NNP = GNP – depreciation.

  • Net National product can be calculated in two ways:  
    1. At factor cost
    2. At market cost


  • What differentiated those two costs are indirect taxes imposed by Govt as well as subsidies provided by the Govt.
  • Net National product(NNP) at factor cost: It is the value of NNP when the value of goods and services is taken at the production (cost) point.
  • Net National product(NNP) at market price: It is the value of NNP at consumer point.
  • NNP at market price = NNP at factor cost + indirect taxes - subsidies.

  • Factor cost : It is the ‘input cost’ which is beard by producer in the process of producing something. This is also termed as ‘factory price’ or ‘production cost/price’.
  • Market cost: It is the cost at which the goods reach the market. It is derived after adding the indirect taxes to the factor cost of the product, means the cost at which the goods reach the market. It is also known as ex-factory price. In India, National Income is calculated at factor cost because of lack of uniformity of taxes, goods are not printed with their prices etc.
  • Net National Product (GNP) is the “National Income”(NI) of an economy and is the purest form of the income of a nation.
  • When we divide NNP by the total population of nation we get the ‘per capita income’ (PCI). Higher the rates of depreciation lower the PCI of the Nation.

National Income (NI)

  • We take NNP at factor cost as National income. Because calculating the national income at market price without deducting the indirect taxes, will lead to adding of the taxes twice while counting.
  • National Income is calculated by subtracting net indirect taxes from NNP at market prices. The obtained value is known as NNP at factor cost or national income.
  • In equation from:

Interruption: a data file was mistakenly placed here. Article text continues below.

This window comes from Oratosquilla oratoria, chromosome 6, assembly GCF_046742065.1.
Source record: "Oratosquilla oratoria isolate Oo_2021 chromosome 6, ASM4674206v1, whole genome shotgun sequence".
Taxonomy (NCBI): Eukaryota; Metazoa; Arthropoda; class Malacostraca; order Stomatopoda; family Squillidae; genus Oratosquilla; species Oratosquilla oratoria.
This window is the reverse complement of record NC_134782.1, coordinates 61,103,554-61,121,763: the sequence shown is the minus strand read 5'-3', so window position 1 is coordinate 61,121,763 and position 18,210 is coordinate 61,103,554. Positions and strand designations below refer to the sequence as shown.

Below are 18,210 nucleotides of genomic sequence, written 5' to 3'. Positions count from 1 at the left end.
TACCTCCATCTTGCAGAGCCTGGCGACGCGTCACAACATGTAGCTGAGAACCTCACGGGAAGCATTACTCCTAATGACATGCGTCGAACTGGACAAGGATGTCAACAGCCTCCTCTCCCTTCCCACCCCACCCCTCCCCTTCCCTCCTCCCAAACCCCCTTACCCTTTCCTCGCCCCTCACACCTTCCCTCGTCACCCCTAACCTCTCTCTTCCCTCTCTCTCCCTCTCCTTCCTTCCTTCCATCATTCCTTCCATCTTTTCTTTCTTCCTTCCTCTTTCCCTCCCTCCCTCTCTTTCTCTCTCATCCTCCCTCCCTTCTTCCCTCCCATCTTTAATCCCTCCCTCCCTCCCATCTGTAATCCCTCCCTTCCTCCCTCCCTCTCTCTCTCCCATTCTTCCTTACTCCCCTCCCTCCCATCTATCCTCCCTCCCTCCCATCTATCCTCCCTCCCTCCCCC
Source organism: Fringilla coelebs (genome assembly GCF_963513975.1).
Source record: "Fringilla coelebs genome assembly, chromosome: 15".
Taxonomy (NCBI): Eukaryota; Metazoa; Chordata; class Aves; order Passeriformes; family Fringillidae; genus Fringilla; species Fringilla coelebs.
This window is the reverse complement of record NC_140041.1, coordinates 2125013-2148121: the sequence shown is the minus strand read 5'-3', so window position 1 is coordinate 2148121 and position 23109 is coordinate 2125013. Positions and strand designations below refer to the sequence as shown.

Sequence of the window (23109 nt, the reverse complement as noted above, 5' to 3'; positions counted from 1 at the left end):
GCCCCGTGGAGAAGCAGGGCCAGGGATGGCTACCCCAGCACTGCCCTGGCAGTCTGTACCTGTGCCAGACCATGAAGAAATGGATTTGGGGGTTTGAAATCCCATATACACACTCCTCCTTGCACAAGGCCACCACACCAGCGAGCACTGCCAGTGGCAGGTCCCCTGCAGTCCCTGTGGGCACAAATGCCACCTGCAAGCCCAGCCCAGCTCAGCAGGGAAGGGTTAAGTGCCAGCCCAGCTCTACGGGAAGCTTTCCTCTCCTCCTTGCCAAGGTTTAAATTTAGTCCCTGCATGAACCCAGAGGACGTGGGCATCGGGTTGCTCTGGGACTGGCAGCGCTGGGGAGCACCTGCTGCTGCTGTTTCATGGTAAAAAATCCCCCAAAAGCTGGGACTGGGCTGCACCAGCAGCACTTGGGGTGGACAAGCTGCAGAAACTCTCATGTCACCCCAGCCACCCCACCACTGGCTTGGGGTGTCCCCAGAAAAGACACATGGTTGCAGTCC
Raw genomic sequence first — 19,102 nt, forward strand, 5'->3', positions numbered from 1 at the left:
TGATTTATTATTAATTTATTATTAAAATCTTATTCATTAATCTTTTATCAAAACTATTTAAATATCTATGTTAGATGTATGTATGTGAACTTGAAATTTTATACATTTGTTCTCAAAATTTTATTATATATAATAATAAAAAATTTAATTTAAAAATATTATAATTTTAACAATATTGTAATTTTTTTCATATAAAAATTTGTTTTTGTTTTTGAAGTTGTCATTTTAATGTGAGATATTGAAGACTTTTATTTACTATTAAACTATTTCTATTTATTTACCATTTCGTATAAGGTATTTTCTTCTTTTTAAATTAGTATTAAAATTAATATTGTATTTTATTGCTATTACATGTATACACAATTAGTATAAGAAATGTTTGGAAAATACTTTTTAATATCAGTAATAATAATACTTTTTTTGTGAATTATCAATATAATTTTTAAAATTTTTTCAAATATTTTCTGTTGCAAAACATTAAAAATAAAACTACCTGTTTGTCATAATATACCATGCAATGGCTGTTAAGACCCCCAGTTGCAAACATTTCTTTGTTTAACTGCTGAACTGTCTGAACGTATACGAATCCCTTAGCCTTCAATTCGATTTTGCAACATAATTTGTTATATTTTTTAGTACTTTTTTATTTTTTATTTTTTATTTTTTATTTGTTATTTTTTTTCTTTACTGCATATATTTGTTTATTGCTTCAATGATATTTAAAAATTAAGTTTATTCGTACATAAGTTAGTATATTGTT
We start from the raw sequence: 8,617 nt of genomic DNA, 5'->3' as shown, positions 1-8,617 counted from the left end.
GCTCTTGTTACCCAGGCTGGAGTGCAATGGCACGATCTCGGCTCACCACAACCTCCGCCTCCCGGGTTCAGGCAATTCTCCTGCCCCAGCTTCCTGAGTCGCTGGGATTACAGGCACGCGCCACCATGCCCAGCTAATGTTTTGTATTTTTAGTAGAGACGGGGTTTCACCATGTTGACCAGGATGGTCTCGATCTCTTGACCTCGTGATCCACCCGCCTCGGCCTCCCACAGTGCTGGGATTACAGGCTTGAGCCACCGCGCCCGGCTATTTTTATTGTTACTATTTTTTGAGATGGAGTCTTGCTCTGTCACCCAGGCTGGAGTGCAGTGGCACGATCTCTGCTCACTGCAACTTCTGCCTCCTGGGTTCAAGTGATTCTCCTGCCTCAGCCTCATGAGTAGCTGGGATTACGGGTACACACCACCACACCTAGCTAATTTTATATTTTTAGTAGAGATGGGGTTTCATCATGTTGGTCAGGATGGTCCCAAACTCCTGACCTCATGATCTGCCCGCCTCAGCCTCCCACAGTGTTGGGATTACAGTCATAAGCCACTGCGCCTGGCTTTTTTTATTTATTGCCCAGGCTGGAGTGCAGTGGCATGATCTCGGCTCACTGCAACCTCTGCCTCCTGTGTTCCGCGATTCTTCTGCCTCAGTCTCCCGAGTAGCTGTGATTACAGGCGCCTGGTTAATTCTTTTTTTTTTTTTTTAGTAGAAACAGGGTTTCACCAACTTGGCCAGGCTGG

• NNP at factor cost or National income = NNP at market price – (Indirect Taxes – Subsidy) = NNPMP – Indirect Tax + Subsidy.

  • Real National Income


  • Real National Income: It is the value of national income adjusted for inflation calculated from some reference point (base year).

Real National Income

= NNP at current prices X 100/Price index.

  • Per Capita Income: It is the average income (per person) of a country.

Per Capita income

   = National income/ population of the year.

  • Personal Income: It is the Income of the residents (Individual) of a country.

Personal Income = National Income + Transfer payments – Social security contributions – corporate tax – Undistributed profits

  • Income of person has three forms –
    1. Nominal income: The wage someone gets in hand per day or per month.
    2. Real income: This is nominal income minus the present day rate of inflation - adjusted in percentage form.
    3. Disposable income: The net part of which, one is free to use which is derived after deducting the direct taxes from the real/nominal income.
  • Methods of calculating National Income: The national income of a country can be measured by three alternative methods:
    1. Product Method
    2. Income Method, and
    3. Expenditure Method.
  • Product method: In this method, net value of final goods and services produced in a country during a year is obtained, which is called total final product. This represents Gross Domestic Product (GDP). Net income earned in foreign countries by nationals is added and depreciation is subtracted from GDP.
  • Income method: In this method, a total of net income earned by working people in different sectors and commercial Enterprises is obtained. Incomes of both categories of people paying taxes and not paying taxes are added to obtain national income.
  • Expenditure method: Income is either spent on consumption or saved. Hence, National Income is the addition of total consumption and total savings.
  • In India, a combination of production method and income method is used for estimating National Income.